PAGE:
HC Deb 28 October 1996 vol 284 cc432-8

Motion made, and Question proposed, That this House do now adjourn.—[Mrs. Lair]

10.4 pm

Mr. Graham Allen (Nottingham, North)

Amid the background noise of everyday political life, particularly in this place, it is easy to forget about the relentless drip of economic casualties caused by hazards at work. I initiated the debate to remind us that every day in my constituency a family has to come to terms with a personal disaster caused by an industrial accident that is usually preventable.

One of my constituents fell into a cement mixer which had a faulty safety grille. He was killed by asphyxiation and multiple injuries. A trainee hairdresser fractured her pelvis by falling through an unguarded opening while alterations were taking place in the salon. An escalator engineer was fatally crushed while working on an escalator in the Broadmarsh centre in the middle of Nottingham. A Bulwell warehouseman fell through an unguarded mezzanine floor opening and crushed his ribs. A garage worker was trapped in a car wash and broke his arm. A Nottingham heavy goods vehicle mechanic was crushed to death when the hydraulic arm of a truck he was repairing collapsed on top of him. A 17-year-old Nottingham construction worker recently fell to his death from scaffolding. A 60-year-old man was rushed to the Queens medical centre in Nottingham with a 12 in screwdriver embedded in his chest.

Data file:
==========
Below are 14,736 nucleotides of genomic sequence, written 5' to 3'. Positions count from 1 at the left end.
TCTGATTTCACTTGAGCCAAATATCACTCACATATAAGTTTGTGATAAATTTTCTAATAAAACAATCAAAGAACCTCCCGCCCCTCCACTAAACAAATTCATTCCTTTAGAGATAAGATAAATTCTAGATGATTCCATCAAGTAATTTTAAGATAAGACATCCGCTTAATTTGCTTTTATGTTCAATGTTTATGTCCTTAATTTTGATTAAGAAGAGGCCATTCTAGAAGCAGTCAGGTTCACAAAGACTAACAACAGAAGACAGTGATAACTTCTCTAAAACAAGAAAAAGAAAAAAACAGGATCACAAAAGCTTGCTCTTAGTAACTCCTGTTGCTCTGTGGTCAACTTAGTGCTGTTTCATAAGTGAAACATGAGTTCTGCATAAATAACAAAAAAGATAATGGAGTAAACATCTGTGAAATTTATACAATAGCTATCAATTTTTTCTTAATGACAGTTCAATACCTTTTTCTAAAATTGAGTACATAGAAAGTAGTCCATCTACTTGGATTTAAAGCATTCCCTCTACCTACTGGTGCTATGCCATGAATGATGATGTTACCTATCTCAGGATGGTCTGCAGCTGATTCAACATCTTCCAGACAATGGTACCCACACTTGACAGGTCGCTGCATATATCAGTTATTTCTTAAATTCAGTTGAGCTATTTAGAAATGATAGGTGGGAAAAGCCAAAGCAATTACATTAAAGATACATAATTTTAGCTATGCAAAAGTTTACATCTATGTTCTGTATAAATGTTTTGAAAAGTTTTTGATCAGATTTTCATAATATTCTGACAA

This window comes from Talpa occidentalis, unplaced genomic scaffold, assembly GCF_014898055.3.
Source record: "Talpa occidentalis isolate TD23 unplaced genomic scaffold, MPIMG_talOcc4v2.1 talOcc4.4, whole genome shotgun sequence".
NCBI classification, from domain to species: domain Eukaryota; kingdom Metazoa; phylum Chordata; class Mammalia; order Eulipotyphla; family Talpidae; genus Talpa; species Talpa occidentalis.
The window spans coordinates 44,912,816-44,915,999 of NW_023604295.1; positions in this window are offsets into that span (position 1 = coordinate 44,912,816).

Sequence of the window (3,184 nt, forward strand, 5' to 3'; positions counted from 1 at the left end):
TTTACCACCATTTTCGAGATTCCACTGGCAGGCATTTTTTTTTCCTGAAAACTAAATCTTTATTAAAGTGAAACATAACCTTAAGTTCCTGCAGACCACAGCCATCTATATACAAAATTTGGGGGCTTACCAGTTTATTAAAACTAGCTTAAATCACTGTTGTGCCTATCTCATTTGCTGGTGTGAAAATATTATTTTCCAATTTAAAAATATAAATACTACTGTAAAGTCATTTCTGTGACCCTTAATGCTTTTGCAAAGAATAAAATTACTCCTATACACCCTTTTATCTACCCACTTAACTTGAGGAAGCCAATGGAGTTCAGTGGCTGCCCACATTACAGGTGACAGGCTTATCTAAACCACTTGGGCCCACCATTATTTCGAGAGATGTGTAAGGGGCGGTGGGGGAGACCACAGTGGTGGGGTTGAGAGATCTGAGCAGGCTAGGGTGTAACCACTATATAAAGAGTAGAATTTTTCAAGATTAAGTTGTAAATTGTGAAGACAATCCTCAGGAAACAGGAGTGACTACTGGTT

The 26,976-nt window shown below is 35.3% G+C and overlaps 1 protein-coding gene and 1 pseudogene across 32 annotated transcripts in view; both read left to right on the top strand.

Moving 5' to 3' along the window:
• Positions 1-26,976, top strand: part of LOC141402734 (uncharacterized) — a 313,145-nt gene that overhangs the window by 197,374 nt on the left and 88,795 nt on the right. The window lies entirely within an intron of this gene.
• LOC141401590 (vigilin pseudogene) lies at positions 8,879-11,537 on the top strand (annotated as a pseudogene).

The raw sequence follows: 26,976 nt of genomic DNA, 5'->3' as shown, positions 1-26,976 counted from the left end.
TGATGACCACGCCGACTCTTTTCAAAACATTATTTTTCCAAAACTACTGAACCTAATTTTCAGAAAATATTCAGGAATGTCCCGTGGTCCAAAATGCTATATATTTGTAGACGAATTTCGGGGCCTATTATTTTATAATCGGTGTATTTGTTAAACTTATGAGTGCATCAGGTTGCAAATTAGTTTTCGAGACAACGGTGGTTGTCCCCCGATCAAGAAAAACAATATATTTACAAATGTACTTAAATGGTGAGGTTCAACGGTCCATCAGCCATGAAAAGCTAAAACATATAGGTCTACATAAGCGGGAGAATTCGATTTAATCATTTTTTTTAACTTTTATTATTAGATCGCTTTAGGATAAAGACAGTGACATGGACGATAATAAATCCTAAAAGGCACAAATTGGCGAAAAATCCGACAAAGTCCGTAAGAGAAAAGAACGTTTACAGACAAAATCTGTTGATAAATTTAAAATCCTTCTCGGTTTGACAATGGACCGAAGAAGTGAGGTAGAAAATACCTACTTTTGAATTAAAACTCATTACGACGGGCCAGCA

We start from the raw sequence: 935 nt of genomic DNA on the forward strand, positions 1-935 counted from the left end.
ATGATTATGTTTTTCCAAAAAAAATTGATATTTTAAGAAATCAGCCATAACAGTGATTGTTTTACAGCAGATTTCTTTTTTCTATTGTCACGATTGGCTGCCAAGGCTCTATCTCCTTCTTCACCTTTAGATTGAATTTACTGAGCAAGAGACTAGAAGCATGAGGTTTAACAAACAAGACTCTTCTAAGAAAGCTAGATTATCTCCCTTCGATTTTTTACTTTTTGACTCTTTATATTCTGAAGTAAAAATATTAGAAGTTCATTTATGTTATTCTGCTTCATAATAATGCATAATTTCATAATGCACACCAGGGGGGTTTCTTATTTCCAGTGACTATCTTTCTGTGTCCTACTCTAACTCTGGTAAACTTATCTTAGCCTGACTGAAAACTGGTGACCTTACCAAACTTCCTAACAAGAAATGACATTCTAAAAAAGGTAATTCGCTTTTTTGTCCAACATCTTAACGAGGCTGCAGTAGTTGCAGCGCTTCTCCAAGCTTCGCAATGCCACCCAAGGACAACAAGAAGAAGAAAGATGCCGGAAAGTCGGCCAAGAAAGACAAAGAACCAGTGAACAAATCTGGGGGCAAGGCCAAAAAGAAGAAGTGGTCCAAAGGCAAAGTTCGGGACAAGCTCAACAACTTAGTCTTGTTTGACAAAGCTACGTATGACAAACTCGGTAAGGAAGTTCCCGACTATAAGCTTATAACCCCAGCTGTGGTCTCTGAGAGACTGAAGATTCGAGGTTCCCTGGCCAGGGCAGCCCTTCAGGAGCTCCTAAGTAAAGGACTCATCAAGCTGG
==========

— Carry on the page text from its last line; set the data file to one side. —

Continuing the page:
Those are just a few recent local cases in Nottingham. Hard figures are difficult to come by. As Christine Wood, regional secretary of the midlands Trades Union Congress, pointed out to me, One of our biggest problems is that the statistics are compiled on a sectoral basis and that makes it difficult to discern local trends. Will the Minister take another look at how Health and Safety Executive statistics are compiled and see whether they can pinpoint black spots so that action can be taken more readily?